Saturday, September 25, 2010

Look again.......

What is art? As our planet is overwhelmed with more and more trash, it is only natural that artists would look again and use it as another medium to create with.
DIY Gadgets blog is a wonderful source for what artists can do with a little trash!

DIY Gadgets photo

Old reel to reel and cassette tape takes on a new life through these graphic art designs.

The laminated layers in a skateboard are the source for this sculpture...

....and this cute, fuzzy bunny? made from cigarette filters...

DIY Gadget photo

As beautiful as a piece of Murano glass, this table top is made from beer caps!

Even the lowly styrofoam cup becomes high end doodle art in the right hands...

Click on the link above to see all the designs created by Boey....

Boey photo
You can even buy them on his Etsy store.....

Tom Deininger photo

Tom Deininger makes us look again at his image of Marilyn Monroe...please click on his name and watch the video(bar is under the flag) of how this piece is not at all what it seems....everything from syringe needles to plastic dolls make up this illusion.

Artist Yin Xiuzhen creates portable cities from discarded clothing found in the subway, old work shirts, pantyhose and other textiles . 

So, look again is all around you.

Saturday, September 18, 2010

The Magic of Egg Tempera....

Fred Wessel photo
Nothing compares with the jewel-like richness of layered egg tempera paint.

Egg tempera was the main medium from the 4th c until the introduction of oils over a thousand years later.

Koo Schadler

Originally used primarily for Byzantine iconic art, contemporary artists are interpreting it in their own ways.

Koo Schadler is one of those contemporary artists combining old techniques with new influences.

Koo Schadler
Since the egg tempera dries very quickly, it cannot be blended. Many, many thin layers must be built up to create the depth seen in a finished piece.

Koo Schadler
Schadler's  time spent living in Florence, Italy shows through her work. She now works predominately with tempera and silverpoint.

Koo Schadler photo
Koo paints intricately detailed compositions....perfect for the use of egg tempera.

Fred Wessel photo

Fred Wessel's compositions also show the detail allowed through the used of egg tempera.

Fred Wessel photo

But, it is his combination of gold leaf with egg tempera that he is known for.

Folds of fabric and skin tones are mastered by Wessel.

Fred Wessel photo
Once you have seen an egg tempera painting in person, you will know the difference between it and acrylics or oils. Do you have a favorite painter that works in egg tempera?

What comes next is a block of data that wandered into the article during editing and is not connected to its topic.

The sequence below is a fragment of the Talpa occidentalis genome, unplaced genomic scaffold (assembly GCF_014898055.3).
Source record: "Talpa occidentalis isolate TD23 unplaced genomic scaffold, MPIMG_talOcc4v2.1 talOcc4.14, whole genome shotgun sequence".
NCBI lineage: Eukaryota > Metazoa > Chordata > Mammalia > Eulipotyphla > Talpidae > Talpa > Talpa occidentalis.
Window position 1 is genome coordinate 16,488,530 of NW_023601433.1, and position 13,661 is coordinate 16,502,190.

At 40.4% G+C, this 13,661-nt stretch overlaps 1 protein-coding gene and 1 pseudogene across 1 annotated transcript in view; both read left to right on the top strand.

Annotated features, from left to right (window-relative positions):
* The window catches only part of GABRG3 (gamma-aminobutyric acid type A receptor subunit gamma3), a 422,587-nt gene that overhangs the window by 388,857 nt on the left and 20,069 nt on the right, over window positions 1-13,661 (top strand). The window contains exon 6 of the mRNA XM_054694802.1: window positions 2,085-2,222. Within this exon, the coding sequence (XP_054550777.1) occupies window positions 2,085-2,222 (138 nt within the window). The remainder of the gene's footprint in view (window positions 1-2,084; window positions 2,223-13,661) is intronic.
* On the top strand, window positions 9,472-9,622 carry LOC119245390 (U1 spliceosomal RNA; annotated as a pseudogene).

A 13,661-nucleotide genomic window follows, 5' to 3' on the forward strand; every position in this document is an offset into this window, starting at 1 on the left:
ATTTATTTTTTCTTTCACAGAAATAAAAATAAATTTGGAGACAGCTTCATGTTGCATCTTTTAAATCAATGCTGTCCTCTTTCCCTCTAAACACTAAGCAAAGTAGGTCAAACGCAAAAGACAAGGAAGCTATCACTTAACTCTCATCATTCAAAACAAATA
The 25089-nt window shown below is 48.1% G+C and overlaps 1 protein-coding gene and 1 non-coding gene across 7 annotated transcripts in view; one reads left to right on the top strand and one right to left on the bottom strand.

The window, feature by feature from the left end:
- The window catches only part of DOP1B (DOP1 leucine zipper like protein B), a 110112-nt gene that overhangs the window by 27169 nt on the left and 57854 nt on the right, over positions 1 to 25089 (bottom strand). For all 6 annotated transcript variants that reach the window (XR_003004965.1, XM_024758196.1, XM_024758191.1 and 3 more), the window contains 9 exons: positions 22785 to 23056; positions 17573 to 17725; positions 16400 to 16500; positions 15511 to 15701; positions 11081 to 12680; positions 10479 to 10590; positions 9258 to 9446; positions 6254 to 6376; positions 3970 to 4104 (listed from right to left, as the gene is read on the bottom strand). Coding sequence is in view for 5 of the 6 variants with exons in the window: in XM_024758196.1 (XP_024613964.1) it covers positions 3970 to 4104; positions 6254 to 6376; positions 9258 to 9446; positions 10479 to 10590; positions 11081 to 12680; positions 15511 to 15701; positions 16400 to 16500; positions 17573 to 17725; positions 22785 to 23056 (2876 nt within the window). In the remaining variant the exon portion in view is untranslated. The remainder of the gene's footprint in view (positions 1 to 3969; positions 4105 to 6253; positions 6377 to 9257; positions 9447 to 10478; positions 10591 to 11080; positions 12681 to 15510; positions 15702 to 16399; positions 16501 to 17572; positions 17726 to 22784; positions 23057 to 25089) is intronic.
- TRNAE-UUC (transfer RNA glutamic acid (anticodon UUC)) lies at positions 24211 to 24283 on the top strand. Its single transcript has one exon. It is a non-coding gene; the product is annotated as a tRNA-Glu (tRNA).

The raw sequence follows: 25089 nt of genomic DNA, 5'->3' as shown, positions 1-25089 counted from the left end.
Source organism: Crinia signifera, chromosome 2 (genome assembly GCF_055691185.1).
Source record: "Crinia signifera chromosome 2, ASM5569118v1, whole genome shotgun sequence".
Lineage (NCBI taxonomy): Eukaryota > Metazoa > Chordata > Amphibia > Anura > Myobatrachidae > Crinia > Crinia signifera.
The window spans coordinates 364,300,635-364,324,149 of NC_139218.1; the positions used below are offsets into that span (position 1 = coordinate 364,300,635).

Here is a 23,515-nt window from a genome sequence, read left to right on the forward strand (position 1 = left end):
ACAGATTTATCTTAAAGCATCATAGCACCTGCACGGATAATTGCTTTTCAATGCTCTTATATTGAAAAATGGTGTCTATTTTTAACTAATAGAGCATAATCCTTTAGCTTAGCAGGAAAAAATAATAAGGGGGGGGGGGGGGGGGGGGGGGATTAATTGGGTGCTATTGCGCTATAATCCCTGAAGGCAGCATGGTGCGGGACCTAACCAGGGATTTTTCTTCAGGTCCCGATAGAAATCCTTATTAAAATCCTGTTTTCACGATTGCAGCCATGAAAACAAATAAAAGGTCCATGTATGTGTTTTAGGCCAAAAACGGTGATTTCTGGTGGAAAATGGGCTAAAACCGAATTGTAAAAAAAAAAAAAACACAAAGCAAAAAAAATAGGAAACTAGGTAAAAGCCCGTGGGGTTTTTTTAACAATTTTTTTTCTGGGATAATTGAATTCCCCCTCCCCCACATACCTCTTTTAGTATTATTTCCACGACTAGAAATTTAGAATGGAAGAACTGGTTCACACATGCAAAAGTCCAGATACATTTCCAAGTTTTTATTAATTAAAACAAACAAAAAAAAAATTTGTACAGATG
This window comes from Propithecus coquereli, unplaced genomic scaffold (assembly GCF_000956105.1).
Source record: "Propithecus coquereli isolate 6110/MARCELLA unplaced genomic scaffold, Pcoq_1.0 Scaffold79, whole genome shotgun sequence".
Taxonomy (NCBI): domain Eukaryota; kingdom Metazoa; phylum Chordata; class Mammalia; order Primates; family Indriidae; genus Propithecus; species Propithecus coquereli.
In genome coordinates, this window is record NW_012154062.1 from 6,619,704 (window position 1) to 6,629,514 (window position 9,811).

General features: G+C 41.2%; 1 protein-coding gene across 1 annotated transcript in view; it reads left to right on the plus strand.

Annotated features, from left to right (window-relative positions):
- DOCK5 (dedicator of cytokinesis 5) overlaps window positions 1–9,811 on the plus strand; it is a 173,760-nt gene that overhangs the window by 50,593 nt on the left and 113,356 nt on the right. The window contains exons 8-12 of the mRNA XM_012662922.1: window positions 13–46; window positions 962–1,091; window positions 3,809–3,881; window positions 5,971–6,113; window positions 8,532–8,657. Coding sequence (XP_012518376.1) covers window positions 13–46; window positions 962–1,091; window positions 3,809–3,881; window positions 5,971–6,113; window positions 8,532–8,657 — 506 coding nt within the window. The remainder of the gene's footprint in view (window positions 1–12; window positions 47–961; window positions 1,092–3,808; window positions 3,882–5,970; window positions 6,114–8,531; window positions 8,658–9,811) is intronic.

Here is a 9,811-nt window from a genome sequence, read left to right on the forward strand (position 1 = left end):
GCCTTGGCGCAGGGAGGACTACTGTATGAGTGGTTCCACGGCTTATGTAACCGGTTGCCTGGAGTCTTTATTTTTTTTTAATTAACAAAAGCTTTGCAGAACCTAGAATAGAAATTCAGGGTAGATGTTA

Saturday, September 11, 2010


Adrian Card

Strapwork became popular in the 15th and 16thc through its use in grotesques and frescoes.

Taking its cue from actual metalwork, strapwork is a stylised decorative design mimicking leather, metal or parchment curled and woven into strips and bands.

Adrian Card

Its use on musical instruments, mainly harpsichords, has kept it in vogue over the centuries. Adrian Card masters this art today...view his amazing work here.

Alison Woolley

This is a detail from a harpsichord design created by Alison Woolley of Florencearts. Just "google" the word strapwork and click on Wikipedia's definition....Alison's work is one of the illustrations!

Strapwork is used to weave decorative objects together in arabesque designs.

Its origins are in the arabesques of Arabs and Moors in Spain.

Rivets and cabochons complete the illusion....

Strapwork , carved in wood, was commonly used as borders and cornices in many Elizabethan and Jacobean buildings during the 15th and 16th century as well

Ceilings at this time also produced fine examples of rollwork, or strapwork.

It is still found today, sometimes re-interpreted ...

Used in stone, here, it is carved into an intricate band design.

With a celtic twist, this is another example of strapwork.

Victorian Ornaments and Designs by Samuel Leith is a great source for starting your own creation of strapwork!

Sunday, September 5, 2010

Setting the stage.....

Well, who doesn't want a grotto backdrop when getting married? When in San Francisco recently, I was able to drop in on artist Lynne Rutter at her studio.

She was in the middle of hosting a workshop for a visiting Italian artist but was gracious enough to let me sneak in and visit!

There are many examples of Lynne's work scattered around the studio, but the main attraction is the large backdrop made for her recent wedding!

Lynne is an artist specializing in decorative painting, hand painted architectural ornament and mural work. She executed this larger than life baroque grotto -setting the stage,literally, for her new life...

Speaking of setting the stage, Dirk Dirksen knew all about that! This is the famous San Franciscan alley he lived in.While wandering near Chinatown, I came across this intriguing building.

The small garage at the end of the alley did not look this way when Dirk was here.

Someone has done an excellent job of trompe l'oeil and it is quite convincing from the street...

It now appears to have carved architectural swag ornament and a marble cabochon.

Even the garage door and outer gates have been treated as verdigris  copper with rivets! How would someone describe the backdrop to your life? I think mine would have to involve Venice and the grand canal....!
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